I have put my Windows Phone 7 back in its box…for now
Back in November a shiny new Windows Phone 7 (WP7) device came about my person. At the time I was a very comfortable iPhone 4 owner and like many I had become very used to the iOS chicklet-based interface and reliant upon a number of key applications available via the Apple App Store. I want to make a HUGE caveat at this point – I would not consider myself a typical smartphone user, those that are new to the smartphone eco-system probably won’t experience the same dependency symptoms or “iColdTurkey” that I experienced.
The net result, I was hesitant to make the switch – but I did it anyways. I knew that when I took part in this “mobile migration-a-thon” that I would be without certain functionality and I was prepared for this – or so I thought!
First, the positives:
WP7 IS a truly innovative smartphone platform, the interface is sublime and the “live tile” idea is a big favourite of mine, although more applications need to exploit this functionality. My handset is the LG Optimus 7 E900 and as with all hardware variants the UI is incredibly snappy!
The App Store Marketplace is growing at an alarming rate, 5000+ three months from launch (the holiday period was well placed in the middle of this timescale) – my understanding (from multiple sources) is that the Microsoft development toolkit is far superior to Apple’s iOS SDK, although I’m not a developer so this is not first-hand experience. I also noticed, with certain applications I purchased, that updates are far more frequent as a consequence of Microsoft’s relaxed approach to application approval. I even found myself suggesting certain “Reader 2.0” functionality, that was turned around by the developer and deployed inside of two weeks!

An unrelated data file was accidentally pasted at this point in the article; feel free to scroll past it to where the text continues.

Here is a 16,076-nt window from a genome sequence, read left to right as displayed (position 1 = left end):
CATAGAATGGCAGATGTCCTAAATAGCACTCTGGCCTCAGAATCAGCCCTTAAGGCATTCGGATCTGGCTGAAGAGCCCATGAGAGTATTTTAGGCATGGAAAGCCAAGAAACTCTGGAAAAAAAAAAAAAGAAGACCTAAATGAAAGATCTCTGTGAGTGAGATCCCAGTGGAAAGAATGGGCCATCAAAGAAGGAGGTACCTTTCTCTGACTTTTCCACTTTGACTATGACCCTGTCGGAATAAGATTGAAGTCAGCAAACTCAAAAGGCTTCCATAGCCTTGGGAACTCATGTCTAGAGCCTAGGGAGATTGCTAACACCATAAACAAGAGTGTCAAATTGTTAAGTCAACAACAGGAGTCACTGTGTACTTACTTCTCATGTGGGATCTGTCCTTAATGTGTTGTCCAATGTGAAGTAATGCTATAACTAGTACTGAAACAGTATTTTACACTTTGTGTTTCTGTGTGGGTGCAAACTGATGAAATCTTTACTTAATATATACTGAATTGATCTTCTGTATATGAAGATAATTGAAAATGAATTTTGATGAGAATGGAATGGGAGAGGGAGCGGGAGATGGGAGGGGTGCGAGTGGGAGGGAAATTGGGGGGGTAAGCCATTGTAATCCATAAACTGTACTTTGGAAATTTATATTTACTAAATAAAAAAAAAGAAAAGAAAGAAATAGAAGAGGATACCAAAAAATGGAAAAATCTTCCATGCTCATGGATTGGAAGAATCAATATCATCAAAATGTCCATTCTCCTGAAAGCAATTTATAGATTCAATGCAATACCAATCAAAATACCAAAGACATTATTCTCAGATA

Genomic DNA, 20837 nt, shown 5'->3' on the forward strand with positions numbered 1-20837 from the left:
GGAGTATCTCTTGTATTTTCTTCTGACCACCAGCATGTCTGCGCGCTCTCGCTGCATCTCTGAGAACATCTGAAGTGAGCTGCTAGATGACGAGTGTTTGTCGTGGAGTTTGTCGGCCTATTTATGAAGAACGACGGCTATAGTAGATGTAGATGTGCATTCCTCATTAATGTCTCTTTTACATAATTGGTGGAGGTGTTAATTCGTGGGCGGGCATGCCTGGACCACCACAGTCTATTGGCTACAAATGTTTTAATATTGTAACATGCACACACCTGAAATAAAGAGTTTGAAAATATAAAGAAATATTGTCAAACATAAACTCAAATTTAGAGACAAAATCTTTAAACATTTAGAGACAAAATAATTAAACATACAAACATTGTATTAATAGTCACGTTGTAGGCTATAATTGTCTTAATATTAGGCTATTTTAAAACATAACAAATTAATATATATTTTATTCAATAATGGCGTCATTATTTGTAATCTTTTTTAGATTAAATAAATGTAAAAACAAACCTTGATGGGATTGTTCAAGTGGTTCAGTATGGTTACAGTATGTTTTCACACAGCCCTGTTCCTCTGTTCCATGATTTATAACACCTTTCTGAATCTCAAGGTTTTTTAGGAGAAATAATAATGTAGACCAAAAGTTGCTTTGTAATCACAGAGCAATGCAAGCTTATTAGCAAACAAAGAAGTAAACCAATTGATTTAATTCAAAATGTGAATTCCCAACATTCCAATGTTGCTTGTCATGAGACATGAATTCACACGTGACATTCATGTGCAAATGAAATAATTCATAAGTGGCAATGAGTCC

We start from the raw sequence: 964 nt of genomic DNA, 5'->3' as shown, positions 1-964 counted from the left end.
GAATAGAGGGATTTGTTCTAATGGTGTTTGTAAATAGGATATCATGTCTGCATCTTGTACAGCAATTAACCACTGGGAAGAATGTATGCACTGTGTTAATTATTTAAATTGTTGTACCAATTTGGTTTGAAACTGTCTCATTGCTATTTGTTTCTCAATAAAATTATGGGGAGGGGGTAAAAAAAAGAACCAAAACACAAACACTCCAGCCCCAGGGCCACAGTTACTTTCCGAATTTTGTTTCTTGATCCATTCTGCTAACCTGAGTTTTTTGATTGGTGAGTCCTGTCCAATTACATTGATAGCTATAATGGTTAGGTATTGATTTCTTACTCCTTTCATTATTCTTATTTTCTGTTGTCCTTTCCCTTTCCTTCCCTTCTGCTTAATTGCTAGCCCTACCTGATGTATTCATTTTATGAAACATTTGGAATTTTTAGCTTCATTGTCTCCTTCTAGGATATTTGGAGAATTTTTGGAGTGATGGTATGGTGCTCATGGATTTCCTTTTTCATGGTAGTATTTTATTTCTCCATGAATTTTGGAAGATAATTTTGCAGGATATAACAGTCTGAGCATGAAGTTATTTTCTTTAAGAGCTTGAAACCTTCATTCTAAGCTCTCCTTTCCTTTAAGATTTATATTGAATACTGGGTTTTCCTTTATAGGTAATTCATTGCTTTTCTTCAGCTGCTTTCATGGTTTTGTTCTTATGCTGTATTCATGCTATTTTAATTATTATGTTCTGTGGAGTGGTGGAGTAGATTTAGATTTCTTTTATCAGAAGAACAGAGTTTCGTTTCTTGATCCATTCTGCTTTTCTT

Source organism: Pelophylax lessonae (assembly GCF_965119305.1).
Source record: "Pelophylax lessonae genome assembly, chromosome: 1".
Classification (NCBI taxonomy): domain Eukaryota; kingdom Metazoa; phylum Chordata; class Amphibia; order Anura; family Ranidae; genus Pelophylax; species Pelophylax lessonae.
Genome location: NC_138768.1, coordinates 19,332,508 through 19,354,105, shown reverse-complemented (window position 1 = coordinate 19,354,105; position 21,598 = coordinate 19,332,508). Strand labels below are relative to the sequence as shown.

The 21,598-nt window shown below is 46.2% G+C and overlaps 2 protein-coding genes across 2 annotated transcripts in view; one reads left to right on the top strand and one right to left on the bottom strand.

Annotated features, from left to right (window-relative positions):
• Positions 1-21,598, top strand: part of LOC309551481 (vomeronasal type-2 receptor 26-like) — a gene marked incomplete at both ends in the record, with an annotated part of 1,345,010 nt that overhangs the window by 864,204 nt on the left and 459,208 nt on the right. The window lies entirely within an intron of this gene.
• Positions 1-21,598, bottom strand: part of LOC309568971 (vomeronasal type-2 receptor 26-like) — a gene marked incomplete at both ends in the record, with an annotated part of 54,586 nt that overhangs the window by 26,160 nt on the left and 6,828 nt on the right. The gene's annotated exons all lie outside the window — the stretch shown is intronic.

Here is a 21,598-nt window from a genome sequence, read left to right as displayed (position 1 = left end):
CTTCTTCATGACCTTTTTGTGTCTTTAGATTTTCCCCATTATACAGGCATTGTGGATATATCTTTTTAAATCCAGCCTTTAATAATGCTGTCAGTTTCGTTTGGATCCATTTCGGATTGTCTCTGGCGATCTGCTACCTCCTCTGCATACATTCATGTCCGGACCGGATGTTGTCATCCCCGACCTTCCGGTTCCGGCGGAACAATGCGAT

Now the not so positives:
For me this came down to the lack of certain functionality via the availability of particular applications, my “Top 10” (in no particular order) can be found below.
- Jaadu RDP – for remote desktop
- Skype – for Mobile VoIP
- Bria – for mobile VoIP/SIP
- Fring – for mobile VoIP
- WhatsApp – for cross-device instant messaging
- Cydia – for homebrew applications
- Foursquare v.2.2.4 – the version 1.0 present on WP7 is still buggy and missing key capabilities (photos, comments, etc)
- Kids’ stuff – Talking Carl, Super Why, Cooking Mama, MouthOff – the list goes on… (in general kids apps on WP7 are lacking and poor in quality at this stage)
- Angry Birds – need I say more?
- Tom Tom – I was quite literally “lost” without this *pardon the pun*
In most cases this comes down to platform maturity, although there are certain “APIs” that are still missing from the day one delivery, a well-documented one being “full sockets support” – at this time inbound and outbound traffic is limited to HTTP/HTTPS (ports 80 and 443). Most remote desktop, VoIP and messaging applications require access to ports outside of this range.
Regarding homebrew support, Microsoft seem to have a welcome fresh perspective on this, although this is yet to be confirmed.
The bottom line here is that I’m a “techie” whom is already comfortable using a well-established platform (iOS), for those who are smartphone newcomers I would highly recommend you consider WP7.
Will my device hit eBay any time soon? No – I plan to go back to my WP7 device inside of 3-6 months, there are a number of key functions that need to be filled and I have no doubt in my mind that Microsoft will plug these in the near-term via patches or service packs.
Some reviewers have commented that Microsoft is “too late to the game”, I would disagree with this and have no doubt that Microsoft’s fresh perspective will make them a major player in the smartphone arena in forthcoming months/years.